With the infill development, most of which does not include 1-to-1 parking, we’re also hoping to make it appealing for future residents on the I-195 land to have alternative, multi-modal, and convenient transportation options, other than cars, as they work, go to the train station to commute to Boston or patronize businesses Downtown or throughout the City.
To alleviate the impacts on businesses, we convened a meeting with business owners that raised concerns in August, and we have advocated for several accommodations on their behalf. Additionally, at our office’s request, the City’s Planning and Development department had individual meetings with several business owners to hear their individual concerns.
After meeting with South Water Street business abutters and hearing their concerns, we made the following changes which were communicated to stakeholders:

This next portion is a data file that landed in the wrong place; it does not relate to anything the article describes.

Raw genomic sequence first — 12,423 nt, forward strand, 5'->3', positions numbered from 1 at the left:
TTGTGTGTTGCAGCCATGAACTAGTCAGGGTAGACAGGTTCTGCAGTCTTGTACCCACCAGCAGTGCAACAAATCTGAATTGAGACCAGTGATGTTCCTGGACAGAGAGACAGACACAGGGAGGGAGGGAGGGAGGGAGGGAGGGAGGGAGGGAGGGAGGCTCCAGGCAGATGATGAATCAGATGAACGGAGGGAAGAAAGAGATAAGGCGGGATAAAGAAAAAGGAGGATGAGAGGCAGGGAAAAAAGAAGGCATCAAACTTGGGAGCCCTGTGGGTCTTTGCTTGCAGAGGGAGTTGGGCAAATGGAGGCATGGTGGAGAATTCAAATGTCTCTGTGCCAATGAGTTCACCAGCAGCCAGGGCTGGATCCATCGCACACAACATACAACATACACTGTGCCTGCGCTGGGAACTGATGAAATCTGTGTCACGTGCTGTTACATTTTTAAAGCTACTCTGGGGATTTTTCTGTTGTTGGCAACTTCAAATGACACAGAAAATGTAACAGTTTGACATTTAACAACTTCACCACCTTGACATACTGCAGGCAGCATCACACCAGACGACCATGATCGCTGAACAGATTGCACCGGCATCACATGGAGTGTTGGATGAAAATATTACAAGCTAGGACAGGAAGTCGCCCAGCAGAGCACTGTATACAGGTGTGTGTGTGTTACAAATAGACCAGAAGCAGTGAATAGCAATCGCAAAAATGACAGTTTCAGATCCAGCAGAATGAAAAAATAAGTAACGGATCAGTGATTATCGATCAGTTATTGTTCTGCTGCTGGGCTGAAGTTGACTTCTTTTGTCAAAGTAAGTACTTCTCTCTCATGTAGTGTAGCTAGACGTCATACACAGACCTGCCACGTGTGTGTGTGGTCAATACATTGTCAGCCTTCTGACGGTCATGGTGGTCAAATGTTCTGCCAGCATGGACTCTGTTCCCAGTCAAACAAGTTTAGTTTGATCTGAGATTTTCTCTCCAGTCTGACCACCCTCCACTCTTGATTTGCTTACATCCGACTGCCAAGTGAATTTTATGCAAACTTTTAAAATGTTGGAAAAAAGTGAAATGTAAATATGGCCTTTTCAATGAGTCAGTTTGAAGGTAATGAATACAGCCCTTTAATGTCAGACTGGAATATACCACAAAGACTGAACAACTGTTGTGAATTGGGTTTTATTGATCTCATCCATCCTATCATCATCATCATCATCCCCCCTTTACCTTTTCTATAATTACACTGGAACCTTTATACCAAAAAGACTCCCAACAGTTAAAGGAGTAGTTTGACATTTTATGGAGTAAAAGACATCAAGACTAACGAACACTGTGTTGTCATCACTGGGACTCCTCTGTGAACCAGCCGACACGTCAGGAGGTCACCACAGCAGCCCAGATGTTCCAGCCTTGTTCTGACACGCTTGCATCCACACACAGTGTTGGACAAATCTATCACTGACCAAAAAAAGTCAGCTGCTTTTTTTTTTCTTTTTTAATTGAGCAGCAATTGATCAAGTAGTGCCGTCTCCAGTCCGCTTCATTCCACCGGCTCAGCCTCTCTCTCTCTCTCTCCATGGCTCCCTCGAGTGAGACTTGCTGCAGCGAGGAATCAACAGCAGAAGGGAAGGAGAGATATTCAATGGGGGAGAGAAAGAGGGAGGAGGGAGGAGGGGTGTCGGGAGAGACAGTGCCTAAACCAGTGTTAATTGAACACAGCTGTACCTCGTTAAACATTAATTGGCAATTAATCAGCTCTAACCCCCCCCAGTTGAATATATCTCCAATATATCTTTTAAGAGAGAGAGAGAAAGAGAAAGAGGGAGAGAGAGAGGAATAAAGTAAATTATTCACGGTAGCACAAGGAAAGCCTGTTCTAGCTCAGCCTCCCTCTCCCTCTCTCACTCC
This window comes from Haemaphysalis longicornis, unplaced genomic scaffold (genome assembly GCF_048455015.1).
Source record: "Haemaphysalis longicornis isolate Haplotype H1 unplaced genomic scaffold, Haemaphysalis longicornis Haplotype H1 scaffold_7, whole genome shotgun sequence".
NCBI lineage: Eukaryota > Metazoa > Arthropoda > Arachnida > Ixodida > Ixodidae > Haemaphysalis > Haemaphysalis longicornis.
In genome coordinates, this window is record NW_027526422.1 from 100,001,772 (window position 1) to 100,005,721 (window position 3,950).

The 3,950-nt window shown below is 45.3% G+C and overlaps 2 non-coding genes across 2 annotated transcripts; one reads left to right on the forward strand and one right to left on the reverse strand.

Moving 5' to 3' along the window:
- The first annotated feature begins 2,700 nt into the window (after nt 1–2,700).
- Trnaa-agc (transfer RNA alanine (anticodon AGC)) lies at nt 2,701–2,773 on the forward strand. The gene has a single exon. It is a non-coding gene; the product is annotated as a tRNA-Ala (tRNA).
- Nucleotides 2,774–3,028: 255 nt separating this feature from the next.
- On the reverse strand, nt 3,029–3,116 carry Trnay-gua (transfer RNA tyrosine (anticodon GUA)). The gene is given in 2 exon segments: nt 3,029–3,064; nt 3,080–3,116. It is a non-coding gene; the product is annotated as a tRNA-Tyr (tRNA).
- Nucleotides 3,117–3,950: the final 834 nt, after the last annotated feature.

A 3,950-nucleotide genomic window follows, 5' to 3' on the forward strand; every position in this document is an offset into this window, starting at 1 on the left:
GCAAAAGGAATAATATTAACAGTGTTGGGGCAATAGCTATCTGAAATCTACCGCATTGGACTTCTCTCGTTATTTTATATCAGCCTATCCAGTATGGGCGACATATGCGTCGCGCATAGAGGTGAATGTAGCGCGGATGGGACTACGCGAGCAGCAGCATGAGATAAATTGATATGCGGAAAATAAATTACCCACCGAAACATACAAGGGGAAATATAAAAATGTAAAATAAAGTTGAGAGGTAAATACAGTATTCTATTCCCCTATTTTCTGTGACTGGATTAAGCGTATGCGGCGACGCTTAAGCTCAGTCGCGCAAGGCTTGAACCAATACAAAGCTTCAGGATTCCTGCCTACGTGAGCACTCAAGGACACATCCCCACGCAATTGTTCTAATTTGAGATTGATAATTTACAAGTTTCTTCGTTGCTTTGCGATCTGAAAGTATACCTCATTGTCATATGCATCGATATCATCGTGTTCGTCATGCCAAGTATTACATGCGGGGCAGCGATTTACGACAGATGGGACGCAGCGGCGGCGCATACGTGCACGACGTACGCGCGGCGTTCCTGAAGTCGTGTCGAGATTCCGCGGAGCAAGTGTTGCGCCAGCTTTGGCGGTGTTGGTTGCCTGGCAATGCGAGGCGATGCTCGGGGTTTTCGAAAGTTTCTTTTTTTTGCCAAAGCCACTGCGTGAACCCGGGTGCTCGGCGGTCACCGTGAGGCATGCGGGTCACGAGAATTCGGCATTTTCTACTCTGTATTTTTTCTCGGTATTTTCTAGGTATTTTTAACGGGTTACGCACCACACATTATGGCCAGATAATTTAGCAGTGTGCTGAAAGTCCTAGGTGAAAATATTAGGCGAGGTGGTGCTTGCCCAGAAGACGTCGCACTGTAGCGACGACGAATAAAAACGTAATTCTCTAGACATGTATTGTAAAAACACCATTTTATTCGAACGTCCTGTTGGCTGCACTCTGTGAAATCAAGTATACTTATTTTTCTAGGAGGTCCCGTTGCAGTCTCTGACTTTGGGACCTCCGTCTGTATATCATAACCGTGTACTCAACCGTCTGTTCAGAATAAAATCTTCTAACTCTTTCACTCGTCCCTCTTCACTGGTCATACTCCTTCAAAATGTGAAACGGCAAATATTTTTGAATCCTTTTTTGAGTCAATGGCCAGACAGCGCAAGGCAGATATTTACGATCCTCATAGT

We adjusted the placement of planned flexible delineator posts to accommodate large vehicles utilizing the loading dock at 121 South Main Street.
We studied potential adjustments to existing loading zones so delivery vehicles would not double park on South Water Street and as a result, DPW plans to install new loading zone signage once the contractor work is complete.
We explored adjusting the timing of the traffic signal at the Wickenden/South Water intersection to optimize the flow of traffic along South Water Street and will adjust the Wickenden signals to further improve traffic flow.
We have agreed to delay the installation of any speed lumps (which many residents were supportive of) until the street improvements are complete to assess whether lumps are still needed or not, with the ultimate hope that they may not be needed.
The infrastructure changes on South Water Street and in the City will:
Make our urban South Water Street corridor quieter
Provide a buffer between pedestrians, bicyclists, and speeding cars
Calm traffic by reducing road width, which will encourage drivers to slow down
Give residents more choice and autonomy, increase the bike-to-car ratio, and thereby increase mobility for households and residents without cars